A two and a half year logjam has broken at the statehouse and the Iowa Senate has overwhelmingly approved a plan that cuts commercial property taxes and includes proposals to reduce income taxes.
Senator Matt McCoy, a Democrat from Des Moines, was among the 43 Democrats and Republicans who voted for the plan.
“The Iowa legislature demonstrates today that compromise is not a dirty word,” McCoy said.
The compromise includes the Republican-favored approach of rolling back commercial property tax rates by 10 percent over the next two years, along with a new tax credit for commercial property owners that McCoy and other Democrats wanted.
“Two-thirds of small businesses in Iowa are going to see at least a 39 percent reduction in their taxes,” McCoy said.
Senator Rob Hogg of Cedar Rapids was one of six Democrats who voted against the plan.
“Just because it’s a compromise doesn’t mean it’s a good compromise,” Hogg said.
Hogg argued the plan cuts taxes too much and will hamstring the ability of state and local governments to meet the needs of Iowans.
“I want to know state troopers are going to be there to help me. I want to know my prison guards are safe and we’re going to prevent escapes,” Hogg said. “I want to know that we have a children’s welfare system that works. I want to know that people with mental health conditions are getting treatment that they need.”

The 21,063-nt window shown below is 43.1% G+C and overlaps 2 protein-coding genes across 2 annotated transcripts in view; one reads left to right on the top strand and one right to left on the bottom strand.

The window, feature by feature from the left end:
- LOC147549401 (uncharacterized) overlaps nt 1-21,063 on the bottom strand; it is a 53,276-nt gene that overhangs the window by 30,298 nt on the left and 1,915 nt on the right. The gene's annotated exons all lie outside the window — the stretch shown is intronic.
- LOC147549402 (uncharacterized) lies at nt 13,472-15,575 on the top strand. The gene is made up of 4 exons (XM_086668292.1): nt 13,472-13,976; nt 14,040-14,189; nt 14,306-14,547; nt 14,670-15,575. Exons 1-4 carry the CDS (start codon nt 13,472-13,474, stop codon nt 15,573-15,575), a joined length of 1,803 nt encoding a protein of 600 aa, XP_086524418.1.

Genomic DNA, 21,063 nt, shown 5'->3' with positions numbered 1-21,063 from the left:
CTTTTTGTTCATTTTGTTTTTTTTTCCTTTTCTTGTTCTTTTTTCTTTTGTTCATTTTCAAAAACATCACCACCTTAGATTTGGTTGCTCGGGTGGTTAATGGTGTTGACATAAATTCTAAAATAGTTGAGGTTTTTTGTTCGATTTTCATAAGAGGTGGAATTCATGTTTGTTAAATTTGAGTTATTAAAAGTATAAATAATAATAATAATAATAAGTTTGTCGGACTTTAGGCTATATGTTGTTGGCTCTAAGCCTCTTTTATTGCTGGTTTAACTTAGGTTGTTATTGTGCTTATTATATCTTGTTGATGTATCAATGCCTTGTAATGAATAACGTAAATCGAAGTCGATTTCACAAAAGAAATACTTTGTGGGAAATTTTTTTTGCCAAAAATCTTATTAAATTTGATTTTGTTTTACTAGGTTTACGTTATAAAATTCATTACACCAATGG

Hogg was the only opponent in the senate to voice his objections. Senator Randy Feenstra, a Republican from Hull, said 1979 was the last time Iowa lawmakers took significant steps to reduce commercial property taxes.
‘We’re giving money back to our businesses,” Feenstra said. “We’re giving money back to our individual citizens and they can use that money to create jobs, to stimulate the economy, to stimulate our Main Street.”
The bill will next be considered by the Republican-led House, where it is expected to pass. Republican Governor Terry Branstad said last week he will “absolutely” sign the plan into law once it reaches his desk. Branstad this afternoon called Senate passage of the package a “milestone” that had been “a long time coming.”
“(I’m) very pleased to see a property tax reduction bill approved,” Branstad told Radio Iowa. “A good vote – a good, solid, bipartisan majority.”
The bill passed the Senate on a 43 to six vote. The Republican-led Iowa House is expected to endorse the plan soon.
“So far things seem to be lining up to get education reform and also our new Iowa Health and Wellness Plan approved,” Branstad said. “And we feel good about all of ’em and I really think it’s going to move Iowa forward in a positive way, so I think it could be a landmark session.”
A tentative compromise has been hashed out on how to cover up to 150,000 low income Iowans who don’t have health insurance.
The legislation the deals with tax issues creates a new Taxpayer Trust Fund state tax credit that will be worth up to $60 this year. It also increases an income tax credit that benefits low-income Iowans.
AUDIO of senate debate of SF295 conference committee report, runs 27:58
(This story was updated at 3 p.m. with additional information)